Goalie Wayne Stephenson, who had played one period of hockey in 38 days, started for the Philadelphia Flyers last night at Capital Centre. If the Flyers were showcasing him for a possible trade, the phones should be ringing off the hook.

The Capitals matched a team record by firing 43 shots at Stephenson and lost, 5-2. By midpoint, before the Capitals ran out of steam, the shot figures were 29-10 -- and the Flyers were leading anyway, 3-2.

Guy Charron, who set a Washington record by casting 13 shots at Stephenson, scored one goal and assisted Robert Picard on the other. Picard, with two points, joined the record-setting consolation corps by scoring in his 10th straight game. Tommy Williams had set the Washington mark of nine in year one.

"There's no doubt Stephenson was the key player of the game," Charron said."We played well enough to beat the Flyers. We made a couple of mistakes that cost us, but we had enough shots to be ahead in that game. If we get 44 shots or whatever against teams in our league, I guarantee we'll be over.500.

"Maybe we were a little too eager when we got behind 2-0. That's like climbing a mountain and finding yourself on the bottom again. But I think we played a hell of a second period and unfortunately goaltender Wayne Stephenson played extremely well."

Stephenson, who last played Dec. 16 and had not started a game since Dec. 7, tripped over a guy wire as he went to pick up his morning paper Monday and took a chunk out of his hand. It fazed him no more than his brilliant performance.

"I got away with a lot," Stephenson said. "I wasn't that sharp. But a lot of times I just happened to be in the right place at the right time. I just went out and did what I had to do. Hell, I missed a goal."

Most goaltenders, a breed apart from the rest of humanity, are unhappy after anything except a shutout. Stephenson has been unhappy anyway, because of his long periods of idleness.

"As long as I play, I'm happy," he said. "If they stop playing me, I can't afford to be happy. They (the Flyer management) have declared their lines of war and mine are declared, too."

Most Capitals-Flyers games resemble warfare, but this one was almost devoid of foul play. In fact, the only real fight took place among the 10,267 fans, and the loser needed help to leave the arena.

Rick MacLeish sent the Flyers in front after just 1 minute 54 seconds of Philadelphia pressure, beating Gary Inness with a 40-footer while defenseman - turned - wing Rick Lapointe used his 6-foot-2, 200-pound frame as an effective screen.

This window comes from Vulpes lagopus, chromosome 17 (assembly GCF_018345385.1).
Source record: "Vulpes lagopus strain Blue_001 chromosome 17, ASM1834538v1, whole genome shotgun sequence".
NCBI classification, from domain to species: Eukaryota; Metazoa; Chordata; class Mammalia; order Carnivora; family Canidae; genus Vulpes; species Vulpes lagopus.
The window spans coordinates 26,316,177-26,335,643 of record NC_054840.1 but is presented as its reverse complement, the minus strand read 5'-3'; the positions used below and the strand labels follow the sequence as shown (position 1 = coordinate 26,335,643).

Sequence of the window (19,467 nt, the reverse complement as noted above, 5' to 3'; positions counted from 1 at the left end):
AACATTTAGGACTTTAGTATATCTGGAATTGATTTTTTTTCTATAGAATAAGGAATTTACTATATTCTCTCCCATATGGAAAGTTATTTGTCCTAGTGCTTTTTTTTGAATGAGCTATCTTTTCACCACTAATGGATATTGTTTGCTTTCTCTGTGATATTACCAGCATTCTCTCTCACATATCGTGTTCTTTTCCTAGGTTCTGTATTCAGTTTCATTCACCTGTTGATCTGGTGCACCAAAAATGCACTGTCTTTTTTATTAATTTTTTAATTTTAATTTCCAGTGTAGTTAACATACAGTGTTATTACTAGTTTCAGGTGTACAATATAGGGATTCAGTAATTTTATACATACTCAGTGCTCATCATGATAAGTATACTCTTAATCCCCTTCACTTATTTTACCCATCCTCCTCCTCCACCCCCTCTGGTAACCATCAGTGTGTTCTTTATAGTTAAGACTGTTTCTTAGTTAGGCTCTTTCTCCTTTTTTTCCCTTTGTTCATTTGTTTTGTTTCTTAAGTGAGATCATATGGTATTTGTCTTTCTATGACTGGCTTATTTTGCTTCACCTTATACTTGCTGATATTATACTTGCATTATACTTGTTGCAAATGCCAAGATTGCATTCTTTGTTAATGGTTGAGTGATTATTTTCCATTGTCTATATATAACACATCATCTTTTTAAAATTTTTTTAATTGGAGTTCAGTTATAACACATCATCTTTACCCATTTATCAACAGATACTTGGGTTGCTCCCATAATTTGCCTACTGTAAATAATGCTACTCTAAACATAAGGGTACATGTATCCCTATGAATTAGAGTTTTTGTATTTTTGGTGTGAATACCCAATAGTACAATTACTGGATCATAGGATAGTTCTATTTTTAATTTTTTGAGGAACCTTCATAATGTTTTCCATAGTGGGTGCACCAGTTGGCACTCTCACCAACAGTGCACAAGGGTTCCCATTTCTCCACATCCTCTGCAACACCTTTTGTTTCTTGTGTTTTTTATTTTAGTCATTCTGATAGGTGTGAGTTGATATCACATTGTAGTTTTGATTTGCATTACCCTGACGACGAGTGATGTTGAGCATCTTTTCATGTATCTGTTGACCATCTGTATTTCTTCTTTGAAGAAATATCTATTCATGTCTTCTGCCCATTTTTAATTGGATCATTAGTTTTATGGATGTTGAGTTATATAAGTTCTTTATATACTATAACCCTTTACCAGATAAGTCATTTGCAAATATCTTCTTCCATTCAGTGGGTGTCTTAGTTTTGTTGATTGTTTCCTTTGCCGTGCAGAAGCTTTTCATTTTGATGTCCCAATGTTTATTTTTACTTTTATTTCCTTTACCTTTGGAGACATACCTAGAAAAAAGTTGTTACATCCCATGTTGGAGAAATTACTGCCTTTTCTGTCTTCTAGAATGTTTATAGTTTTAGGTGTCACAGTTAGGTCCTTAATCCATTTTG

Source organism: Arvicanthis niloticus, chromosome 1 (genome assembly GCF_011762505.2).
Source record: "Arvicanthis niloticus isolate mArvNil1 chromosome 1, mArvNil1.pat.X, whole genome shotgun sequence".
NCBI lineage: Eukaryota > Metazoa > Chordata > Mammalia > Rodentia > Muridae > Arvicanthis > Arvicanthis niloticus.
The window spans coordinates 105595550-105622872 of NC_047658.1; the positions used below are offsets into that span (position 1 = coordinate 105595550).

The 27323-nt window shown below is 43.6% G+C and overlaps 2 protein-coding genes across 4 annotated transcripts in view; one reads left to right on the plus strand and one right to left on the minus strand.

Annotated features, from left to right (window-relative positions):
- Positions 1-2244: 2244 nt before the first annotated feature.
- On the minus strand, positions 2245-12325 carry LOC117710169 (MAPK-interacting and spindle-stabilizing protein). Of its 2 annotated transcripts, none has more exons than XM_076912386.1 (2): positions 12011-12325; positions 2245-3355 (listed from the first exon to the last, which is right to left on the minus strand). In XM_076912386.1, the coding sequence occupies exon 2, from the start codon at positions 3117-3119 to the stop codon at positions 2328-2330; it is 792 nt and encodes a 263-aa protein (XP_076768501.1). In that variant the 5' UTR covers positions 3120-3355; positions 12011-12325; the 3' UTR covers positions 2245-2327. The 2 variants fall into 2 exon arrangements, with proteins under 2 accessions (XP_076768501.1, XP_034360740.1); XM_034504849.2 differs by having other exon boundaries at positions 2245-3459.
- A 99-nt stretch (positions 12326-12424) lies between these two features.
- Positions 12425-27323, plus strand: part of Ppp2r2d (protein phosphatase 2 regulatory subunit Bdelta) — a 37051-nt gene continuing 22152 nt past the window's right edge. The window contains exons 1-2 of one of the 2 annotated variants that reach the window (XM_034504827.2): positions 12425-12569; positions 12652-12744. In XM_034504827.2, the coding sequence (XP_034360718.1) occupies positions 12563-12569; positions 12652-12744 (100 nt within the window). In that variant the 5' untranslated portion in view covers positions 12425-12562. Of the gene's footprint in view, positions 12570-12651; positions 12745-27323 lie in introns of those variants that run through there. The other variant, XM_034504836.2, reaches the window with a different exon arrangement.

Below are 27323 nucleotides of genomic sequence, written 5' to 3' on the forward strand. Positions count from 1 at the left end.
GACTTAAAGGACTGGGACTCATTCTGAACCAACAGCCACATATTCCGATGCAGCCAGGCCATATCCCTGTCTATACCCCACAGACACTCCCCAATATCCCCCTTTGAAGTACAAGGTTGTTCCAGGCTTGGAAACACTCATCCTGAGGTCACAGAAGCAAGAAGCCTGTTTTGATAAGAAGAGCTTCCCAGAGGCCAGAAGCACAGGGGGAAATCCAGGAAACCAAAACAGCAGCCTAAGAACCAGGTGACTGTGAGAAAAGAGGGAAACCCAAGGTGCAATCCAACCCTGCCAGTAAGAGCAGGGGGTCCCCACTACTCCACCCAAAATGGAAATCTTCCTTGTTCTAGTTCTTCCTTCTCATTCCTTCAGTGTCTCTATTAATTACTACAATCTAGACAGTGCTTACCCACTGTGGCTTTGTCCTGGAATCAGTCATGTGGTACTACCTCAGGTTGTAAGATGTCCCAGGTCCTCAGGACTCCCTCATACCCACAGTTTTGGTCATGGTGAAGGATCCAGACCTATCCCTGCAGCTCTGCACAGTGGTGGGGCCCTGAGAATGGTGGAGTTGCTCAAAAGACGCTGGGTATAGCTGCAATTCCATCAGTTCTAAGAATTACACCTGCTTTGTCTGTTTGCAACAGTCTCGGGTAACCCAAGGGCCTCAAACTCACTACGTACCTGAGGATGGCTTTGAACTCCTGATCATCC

After Washington's Gord Smith was penalized for hooking Mel Bridgman, the Flyer power play converted its first of three scores. Dennis Ververgaert produced it on a deflection of a Bob Dailey slap shot.

The Capitals' frustration, which peaked when Yvon Labre slammed a shot off a goal post, was eased when Picard netted a 55-footer after Charron outdrew MacLeish on a faceoff in the Flyers' end.

An interference penalty on Washington's Gary Rissling, for dumping Tom Gorence away from the puck, was followed only seven seconds later by Reg Leach's pinpoint shot from the right-wing circle. The puck found the tiny hole Inness could not cover in the upper corner.

Despite the 3-1 deficit, the Caps came out flying in the second period and at one time enjoyed a 19-3 edge in shots. Charron had his 11th of the game by the 10-minute mark, but the only one that got through was a power-play rocket from the right-wing circle after Stephenson had made a remarkable series of saves.

Late in the period, the Capitals were reduced by two men as Picard tripped Dave Hoyda and Labre broke his stick slashing Bobby Clarke, who had slipped behind him with the puck. Bill Barber connected from the left point, marking the first time in eight such two-man deficits that the Caps had yielded a goal.

Leach wrapped up the scoring in the third period with his 21st goal, a bullet down the slot, but by then the Capitals were so tired they were banging into each other.

With both Rick Green and Pete Scamurra nursing knee injuries, Picard was asked to play even more than usual. About his only chance to rest came during his tripping penalty.

"He made a statement one time, and I read it in the papers, that he likes to play 50 or 55 minutes a game," said Coach Danny Belisle. "He's playing super and we're short. I guess we'll have to rest him 20 hours and just play him in games. He'll be down to Racing Form weight or whatever."

Belisle refused to praise Stephenson, instead criticizing his own players for teeing up the puck before shooting it.

"When you have the puck in front of the net, you have to stop an extra second and take a peek," Belisle said. "If he's down, you put it up. If he's up, you put in one the ice. We had too many guys who were just shooting."